Mt 6:5: What's the reward for hypocritical praying?
That men see you...that is the full reward
The praise of men instead of the smile of the Father
Luke 18:11 is the perfect example
Mt 6:6: Where should we pray? Who do we pray to? What result?
Go into inner room, shut door, pray to your Father Who is in secret
Your Father will repay you - If our real motive is to get through to God, He will hear and answer.
Mt 6:7: How should we not pray?
Do not use meaningless repetition - stock words, empty phrases
No ritualistic praying
Mindless repetition (not from the heart) - this principle could apply to some modern worship songs which are in the form of a prayer and which repeat a chorus over and over and over
God is not impressed by our multiplication of words but desires sincere expressions from the heart.
Who prays that way and why?
Gentiles (pagans or heathens) - the unsaved pray this way
Pagans pray this way because they think their deity will hear them if they pile up words!
Mt 6:8 Why don't we need to make meaningless repetition? Does this mean we cannot repeat prayer requests?
Your Father knows what you need before you ask Him
Jesus is not forbidding repetition of requests, but of repetition of words repeated thoughtlessly or as if they were a formula for successful prayer. What Jesus condemns is the spirit of distrust and fear of idol worshiping pagans which causes them to babble on and on to be certain their so called gods are sufficiently appeased or completely informed.
Why pray if your Father knows what you need?
We acknowledge our need.
We express our trust, humility and dependence on our Father for everything
In this way we communicate with Him (communion).
We don't come like a battering ram to break down the door of God's treasure house
We come as children who are greatly loved by their Father and Who desires to give them perfect gifts (not their greeds but their needs)
In a profoundly mysterious way, God also does things in answer to prayer that He would not have done otherwise (see James 4:2).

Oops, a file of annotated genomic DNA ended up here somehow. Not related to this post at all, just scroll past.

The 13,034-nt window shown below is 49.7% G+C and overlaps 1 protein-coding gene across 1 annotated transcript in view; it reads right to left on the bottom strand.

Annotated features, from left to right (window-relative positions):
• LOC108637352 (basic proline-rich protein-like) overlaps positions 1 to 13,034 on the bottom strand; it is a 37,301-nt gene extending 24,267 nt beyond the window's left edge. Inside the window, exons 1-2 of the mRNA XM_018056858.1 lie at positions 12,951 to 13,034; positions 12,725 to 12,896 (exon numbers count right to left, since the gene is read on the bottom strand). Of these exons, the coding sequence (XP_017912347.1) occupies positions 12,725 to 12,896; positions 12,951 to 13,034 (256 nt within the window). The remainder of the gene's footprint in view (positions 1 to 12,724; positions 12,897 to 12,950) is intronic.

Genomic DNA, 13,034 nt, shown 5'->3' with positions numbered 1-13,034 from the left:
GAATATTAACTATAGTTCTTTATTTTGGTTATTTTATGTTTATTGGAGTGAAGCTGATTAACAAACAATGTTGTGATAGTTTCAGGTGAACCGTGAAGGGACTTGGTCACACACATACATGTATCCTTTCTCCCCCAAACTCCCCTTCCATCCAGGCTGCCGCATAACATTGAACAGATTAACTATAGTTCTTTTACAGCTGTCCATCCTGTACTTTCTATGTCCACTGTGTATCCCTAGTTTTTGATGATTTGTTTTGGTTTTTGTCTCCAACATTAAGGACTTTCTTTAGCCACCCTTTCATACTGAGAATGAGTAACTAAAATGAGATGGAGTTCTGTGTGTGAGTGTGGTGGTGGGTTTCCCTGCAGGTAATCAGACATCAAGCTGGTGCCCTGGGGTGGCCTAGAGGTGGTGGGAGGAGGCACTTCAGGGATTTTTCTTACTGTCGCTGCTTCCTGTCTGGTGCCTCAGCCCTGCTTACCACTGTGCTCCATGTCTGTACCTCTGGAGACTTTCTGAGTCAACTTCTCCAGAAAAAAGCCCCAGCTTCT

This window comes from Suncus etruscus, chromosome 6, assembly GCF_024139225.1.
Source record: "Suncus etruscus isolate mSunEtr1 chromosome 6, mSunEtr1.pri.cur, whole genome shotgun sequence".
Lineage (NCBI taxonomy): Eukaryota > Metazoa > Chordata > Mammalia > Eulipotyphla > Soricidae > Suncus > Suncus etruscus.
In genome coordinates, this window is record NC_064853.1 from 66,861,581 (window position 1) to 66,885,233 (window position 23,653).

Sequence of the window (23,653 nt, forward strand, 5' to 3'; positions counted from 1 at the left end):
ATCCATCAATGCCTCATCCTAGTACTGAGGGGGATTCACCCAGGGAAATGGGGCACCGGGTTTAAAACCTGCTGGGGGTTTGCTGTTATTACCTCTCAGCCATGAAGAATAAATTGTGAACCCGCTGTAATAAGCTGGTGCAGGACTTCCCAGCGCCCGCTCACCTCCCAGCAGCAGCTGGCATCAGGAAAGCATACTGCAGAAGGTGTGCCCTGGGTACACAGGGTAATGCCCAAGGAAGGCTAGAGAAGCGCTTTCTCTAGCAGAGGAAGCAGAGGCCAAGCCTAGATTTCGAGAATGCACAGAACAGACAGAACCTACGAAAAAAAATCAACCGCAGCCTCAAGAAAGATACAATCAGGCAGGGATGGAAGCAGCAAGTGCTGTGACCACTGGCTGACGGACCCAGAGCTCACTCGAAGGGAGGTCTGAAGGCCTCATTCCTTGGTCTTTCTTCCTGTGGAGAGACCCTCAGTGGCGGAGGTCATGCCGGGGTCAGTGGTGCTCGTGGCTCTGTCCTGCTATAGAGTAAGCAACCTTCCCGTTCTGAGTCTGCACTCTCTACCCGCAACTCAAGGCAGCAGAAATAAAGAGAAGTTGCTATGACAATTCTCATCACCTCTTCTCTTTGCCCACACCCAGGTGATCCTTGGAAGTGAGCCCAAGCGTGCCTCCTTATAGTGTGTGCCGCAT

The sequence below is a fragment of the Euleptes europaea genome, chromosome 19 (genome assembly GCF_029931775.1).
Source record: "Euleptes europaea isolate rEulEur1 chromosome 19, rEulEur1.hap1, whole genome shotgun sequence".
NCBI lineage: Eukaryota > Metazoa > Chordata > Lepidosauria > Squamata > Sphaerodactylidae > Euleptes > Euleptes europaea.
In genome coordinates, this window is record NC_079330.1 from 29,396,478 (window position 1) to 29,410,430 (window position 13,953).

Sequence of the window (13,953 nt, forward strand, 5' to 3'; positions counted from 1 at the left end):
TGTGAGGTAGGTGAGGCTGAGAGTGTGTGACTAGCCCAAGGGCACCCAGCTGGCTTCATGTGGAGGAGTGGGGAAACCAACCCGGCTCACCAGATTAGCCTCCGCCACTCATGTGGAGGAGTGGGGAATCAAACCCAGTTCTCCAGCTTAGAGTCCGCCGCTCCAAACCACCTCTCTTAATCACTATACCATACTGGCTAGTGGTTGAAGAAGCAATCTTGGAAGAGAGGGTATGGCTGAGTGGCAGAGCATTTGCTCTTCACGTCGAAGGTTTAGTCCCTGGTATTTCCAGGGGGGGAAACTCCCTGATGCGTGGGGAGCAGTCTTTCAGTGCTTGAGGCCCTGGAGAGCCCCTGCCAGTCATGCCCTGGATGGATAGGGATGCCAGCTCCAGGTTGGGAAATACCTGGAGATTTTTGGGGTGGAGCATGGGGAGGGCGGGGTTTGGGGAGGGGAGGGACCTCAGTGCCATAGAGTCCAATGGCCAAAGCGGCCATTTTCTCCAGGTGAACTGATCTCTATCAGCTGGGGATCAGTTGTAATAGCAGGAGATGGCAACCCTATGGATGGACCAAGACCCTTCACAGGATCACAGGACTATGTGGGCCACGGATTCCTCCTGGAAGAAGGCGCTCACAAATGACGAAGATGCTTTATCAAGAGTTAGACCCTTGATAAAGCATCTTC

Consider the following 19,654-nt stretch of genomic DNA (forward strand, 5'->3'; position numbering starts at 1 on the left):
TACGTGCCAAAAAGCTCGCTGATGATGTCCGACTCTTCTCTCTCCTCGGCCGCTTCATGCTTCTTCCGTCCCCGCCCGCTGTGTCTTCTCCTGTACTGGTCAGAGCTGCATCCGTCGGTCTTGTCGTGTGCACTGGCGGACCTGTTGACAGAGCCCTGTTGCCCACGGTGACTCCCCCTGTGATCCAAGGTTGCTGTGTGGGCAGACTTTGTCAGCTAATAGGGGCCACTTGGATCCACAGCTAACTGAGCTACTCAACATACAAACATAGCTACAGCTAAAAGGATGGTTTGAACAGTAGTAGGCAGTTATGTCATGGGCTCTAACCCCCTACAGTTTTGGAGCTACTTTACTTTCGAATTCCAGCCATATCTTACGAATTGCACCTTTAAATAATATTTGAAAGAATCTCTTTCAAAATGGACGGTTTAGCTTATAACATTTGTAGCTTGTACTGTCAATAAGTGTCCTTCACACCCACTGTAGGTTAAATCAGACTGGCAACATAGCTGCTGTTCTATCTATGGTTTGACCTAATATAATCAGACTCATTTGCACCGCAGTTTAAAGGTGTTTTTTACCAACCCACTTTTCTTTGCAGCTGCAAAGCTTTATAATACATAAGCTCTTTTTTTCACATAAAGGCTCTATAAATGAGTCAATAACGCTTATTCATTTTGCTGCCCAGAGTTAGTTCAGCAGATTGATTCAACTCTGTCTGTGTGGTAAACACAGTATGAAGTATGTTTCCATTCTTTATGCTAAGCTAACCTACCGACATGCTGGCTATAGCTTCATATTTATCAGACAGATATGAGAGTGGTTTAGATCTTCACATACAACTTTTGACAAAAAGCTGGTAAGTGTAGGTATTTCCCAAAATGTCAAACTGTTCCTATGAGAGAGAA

"The Lord's Prayer"
Mt 6:9-14: Let's look at Jesus' instructions to counter the meaningless prayers like pagans...
How do you know this was not actually the "Lord's Prayer", a prayer He prayed?
Mt 6:12 answers that question. Jesus had no need for forgiveness of debts, for He had none!
What does the phrase "in this way" imply?
That this prayer was never meant to be a ritualistic, rote prayer for regular recital but rather a guide for praying "in this way" or "after this manner". The problem with prayer by rote memory is that this kind of prayer becomes "meaningless repetition."
Jesus told the people listening to His teaching to "pray in this way," in the context of just having stated not to use meaningless repetition. So clearly Jesus is presenting a pattern for our prayers, not the only words to use in prayer. The "Lord's Prayer" was never intended to be used as a repetitious petition, but as the guide to how His followers should pray.
So often it has unfortunately been turned into a ritualistic recital that we mouth but do not genuinely pray from our heart. Such dead formalism is the very practice Jesus is warning them to beware of practicing! That is not to say that one could or should never pray this prayer...the question one must always address when praying this prayer is...